Developers planning to build on Sheffield's greenbelt withdraw £1.8m affordable homes pledge

The former Dyson factory site, Stopes Road, Stannington, Sheffield
The former Dyson factory site, Stopes Road, Stannington, Sheffield

Housing developers hoping to build on Sheffield's greenbelt have withdrawn their pledge to spend £1.8m on affordable housing, prompting claims they 'misled' the council's planning committee.

Sheffield City Council granted permission for housing developer Avant Homes to erect a total of 88 homes on the former Dyson factory site in Stopes Road, Stannington in October.

Avant signed a legal agreement last month, committing to spend £1,856,641.35 on the provision of affordable housing - but withdrew their pledge just 10 days later saying they believed it to be 'unviable'.

At a meeting yesterday, several members of Sheffield City Council's planning committee criticised Avant Homes' decision to backtrack on their affordable homes agreement, claiming they had been 'misled' by the company.

Councillor Peter Rippon said that if it had not been for the company's commitment to spending £1.8million on affordable housing 'permission would almost certainly have been refused'.

He continued: "We are upset for the lack of respect they have shown us, the community and the people of Sheffield.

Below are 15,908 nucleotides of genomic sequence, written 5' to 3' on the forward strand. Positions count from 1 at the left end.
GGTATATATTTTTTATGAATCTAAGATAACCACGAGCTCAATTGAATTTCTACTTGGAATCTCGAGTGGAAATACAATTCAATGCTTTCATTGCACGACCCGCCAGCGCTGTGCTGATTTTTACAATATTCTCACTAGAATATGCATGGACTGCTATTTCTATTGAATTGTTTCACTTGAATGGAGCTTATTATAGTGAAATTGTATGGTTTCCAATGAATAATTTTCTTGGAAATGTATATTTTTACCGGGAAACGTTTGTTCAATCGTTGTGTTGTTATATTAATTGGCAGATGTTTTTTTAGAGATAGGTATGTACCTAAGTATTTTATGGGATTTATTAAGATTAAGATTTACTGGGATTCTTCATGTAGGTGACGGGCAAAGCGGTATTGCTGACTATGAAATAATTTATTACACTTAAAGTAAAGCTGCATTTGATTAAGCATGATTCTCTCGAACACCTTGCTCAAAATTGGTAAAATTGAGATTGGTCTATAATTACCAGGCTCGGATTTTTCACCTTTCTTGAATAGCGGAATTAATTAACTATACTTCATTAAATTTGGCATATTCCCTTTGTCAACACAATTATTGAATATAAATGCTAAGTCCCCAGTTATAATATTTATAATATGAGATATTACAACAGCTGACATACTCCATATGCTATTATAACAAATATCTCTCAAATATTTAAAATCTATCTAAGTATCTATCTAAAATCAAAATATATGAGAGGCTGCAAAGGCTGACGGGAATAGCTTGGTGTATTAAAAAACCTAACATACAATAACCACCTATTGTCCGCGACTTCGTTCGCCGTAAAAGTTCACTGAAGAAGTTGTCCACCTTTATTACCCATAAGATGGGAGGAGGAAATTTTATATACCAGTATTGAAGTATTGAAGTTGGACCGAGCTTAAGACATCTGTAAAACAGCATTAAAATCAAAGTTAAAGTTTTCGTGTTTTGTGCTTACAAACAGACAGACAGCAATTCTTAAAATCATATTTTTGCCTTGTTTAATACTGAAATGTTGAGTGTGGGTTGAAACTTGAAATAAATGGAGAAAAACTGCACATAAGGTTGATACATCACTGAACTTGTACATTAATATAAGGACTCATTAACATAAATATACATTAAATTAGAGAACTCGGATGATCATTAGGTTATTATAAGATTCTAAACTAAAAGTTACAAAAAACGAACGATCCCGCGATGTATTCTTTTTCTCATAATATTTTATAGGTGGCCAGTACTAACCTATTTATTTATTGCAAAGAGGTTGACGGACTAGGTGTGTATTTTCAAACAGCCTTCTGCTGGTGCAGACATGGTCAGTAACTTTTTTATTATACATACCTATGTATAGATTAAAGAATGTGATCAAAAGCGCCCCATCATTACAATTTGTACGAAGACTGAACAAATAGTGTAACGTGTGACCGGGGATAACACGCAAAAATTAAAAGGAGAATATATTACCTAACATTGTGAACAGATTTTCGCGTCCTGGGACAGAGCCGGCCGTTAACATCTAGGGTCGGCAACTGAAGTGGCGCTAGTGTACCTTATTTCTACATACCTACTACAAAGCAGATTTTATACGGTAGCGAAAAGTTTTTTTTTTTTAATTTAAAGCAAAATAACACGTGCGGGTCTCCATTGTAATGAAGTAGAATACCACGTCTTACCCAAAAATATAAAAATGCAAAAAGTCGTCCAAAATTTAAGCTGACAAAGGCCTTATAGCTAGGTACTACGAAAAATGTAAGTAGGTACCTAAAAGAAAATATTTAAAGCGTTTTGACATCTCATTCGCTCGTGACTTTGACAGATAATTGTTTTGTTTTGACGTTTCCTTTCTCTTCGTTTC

"It isn't good enough to state that they always said affordable housing wasn't viable.

"Their commitment weighed significantly in our decision to approve planning permission.

"We feel we have been misled."

He continued by saying he believed Avant Homes were deliberately 'misusing regulations' and called on them to reconsider.

A spokesperson from Avant Homes said: “Avant Homes has been working closely with planning officers at Sheffield City Council to ensure the Griffs Works development is of the highest order in both design and sustainability features.

“With regards to affordable housing, we have been totally transparent and open with council officers at expressing our view that the scheme cannot viably support an affordable housing contribution. This is not a situation where we have sought to present one position prior to determination and a different one following the grant of planning permission.

“In these circumstances the current Section 106 BA application should not be seen as “playing the system” but rather as a house builder respectfully asking for a fresh set of eyes at the District Valuer’s office to “take a second look” and advise the Council accordingly.

“Avant Homes remains committed to the Griffs Works site, securing its regeneration and we very much hope that we can continue to work with the Council in achieving that.”

Councillor David Baker also spoke on the subject.

He told the meeting: "We have been bamboozled.

"At the time they said they thought it was viable, but now they're saying they never suggested that."

The report that went before the council stated: "Despite the legal agreement only being agreed as recently at the 11th of January 2016, and the decision being issued immediately after this, members are advised that on the 21st January the applicant submitted an application under section 106BA of the Town and Country Planning Act to review the planning obligation for affordable housing, on the grounds that the provision of this contribution would make the scheme unviable."

Prior to last October's planning decision, the application was fiercely opposed by residents, countryside campaigners and the parish council.